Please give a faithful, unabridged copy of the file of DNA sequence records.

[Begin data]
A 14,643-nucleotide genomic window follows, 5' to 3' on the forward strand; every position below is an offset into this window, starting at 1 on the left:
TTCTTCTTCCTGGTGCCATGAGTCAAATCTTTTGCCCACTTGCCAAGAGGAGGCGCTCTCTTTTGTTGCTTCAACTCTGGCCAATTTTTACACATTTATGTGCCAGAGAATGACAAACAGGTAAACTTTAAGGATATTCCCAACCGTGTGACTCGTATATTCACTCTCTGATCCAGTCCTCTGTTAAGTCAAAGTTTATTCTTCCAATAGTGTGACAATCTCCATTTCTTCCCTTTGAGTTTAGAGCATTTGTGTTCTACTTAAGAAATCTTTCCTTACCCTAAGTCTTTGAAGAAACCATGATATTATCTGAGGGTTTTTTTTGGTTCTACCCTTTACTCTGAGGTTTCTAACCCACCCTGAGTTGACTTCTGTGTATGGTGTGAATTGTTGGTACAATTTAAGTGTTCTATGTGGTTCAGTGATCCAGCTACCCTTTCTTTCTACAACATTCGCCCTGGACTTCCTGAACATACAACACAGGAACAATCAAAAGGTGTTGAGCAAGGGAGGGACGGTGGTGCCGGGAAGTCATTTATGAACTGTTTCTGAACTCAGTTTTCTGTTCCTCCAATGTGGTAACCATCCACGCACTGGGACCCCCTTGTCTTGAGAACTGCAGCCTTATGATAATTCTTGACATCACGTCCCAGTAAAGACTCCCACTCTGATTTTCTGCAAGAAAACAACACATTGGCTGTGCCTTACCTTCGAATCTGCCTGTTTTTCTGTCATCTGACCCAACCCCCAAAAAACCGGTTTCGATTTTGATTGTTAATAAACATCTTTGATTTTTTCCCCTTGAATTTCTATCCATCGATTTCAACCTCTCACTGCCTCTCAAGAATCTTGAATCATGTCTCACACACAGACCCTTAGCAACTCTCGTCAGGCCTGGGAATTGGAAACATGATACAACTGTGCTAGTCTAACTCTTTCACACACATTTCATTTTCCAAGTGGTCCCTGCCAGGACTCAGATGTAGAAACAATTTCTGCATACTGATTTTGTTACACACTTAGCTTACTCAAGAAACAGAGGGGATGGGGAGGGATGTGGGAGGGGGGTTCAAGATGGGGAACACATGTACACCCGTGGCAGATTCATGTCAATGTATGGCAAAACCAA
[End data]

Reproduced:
A 14,643-nucleotide genomic window follows, 5' to 3' on the forward strand; every position below is an offset into this window, starting at 1 on the left:
TTCTTCTTCCTGGTGCCATGAGTCAAATCTTTTGCCCACTTGCCAAGAGGAGGCGCTCTCTTTTGTTGCTTCAACTCTGGCCAATTTTTACACATTTATGTGCCAGAGAATGACAAACAGGTAAACTTTAAGGATATTCCCAACCGTGTGACTCGTATATTCACTCTCTGATCCAGTCCTCTGTTAAGTCAAAGTTTATTCTTCCAATAGTGTGACAATCTCCATTTCTTCCCTTTGAGTTTAGAGCATTTGTGTTCTACTTAAGAAATCTTTCCTTACCCTAAGTCTTTGAAGAAACCATGATATTATCTGAGGGTTTTTTTTGGTTCTACCCTTTACTCTGAGGTTTCTAACCCACCCTGAGTTGACTTCTGTGTATGGTGTGAATTGTTGGTACAATTTAAGTGTTCTATGTGGTTCAGTGATCCAGCTACCCTTTCTTTCTACAACATTCGCCCTGGACTTCCTGAACATACAACACAGGAACAATCAAAAGGTGTTGAGCAAGGGAGGGACGGTGGTGCCGGGAAGTCATTTATGAACTGTTTCTGAACTCAGTTTTCTGTTCCTCCAATGTGGTAACCATCCACGCACTGGGACCCCCTTGTCTTGAGAACTGCAGCCTTATGATAATTCTTGACATCACGTCCCAGTAAAGACTCCCACTCTGATTTTCTGCAAGAAAACAACACATTGGCTGTGCCTTACCTTCGAATCTGCCTGTTTTTCTGTCATCTGACCCAACCCCCAAAAAACCGGTTTCGATTTTGATTGTTAATAAACATCTTTGATTTTTTCCCCTTGAATTTCTATCCATCGATTTCAACCTCTCACTGCCTCTCAAGAATCTTGAATCATGTCTCACACACAGACCCTTAGCAACTCTCGTCAGGCCTGGGAATTGGAAACATGATACAACTGTGCTAGTCTAACTCTTTCACACACATTTCATTTTCCAAGTGGTCCCTGCCAGGACTCAGATGTAGAAACAATTTCTGCATACTGATTTTGTTACACACTTAGCTTACTCAAGAAACAGAGGGGATGGGGAGGGATGTGGGAGGGGGGTTCAAGATGGGGAACACATGTACACCCGTGGCAGATTCATGTCAATGTATGGCAAAACCAA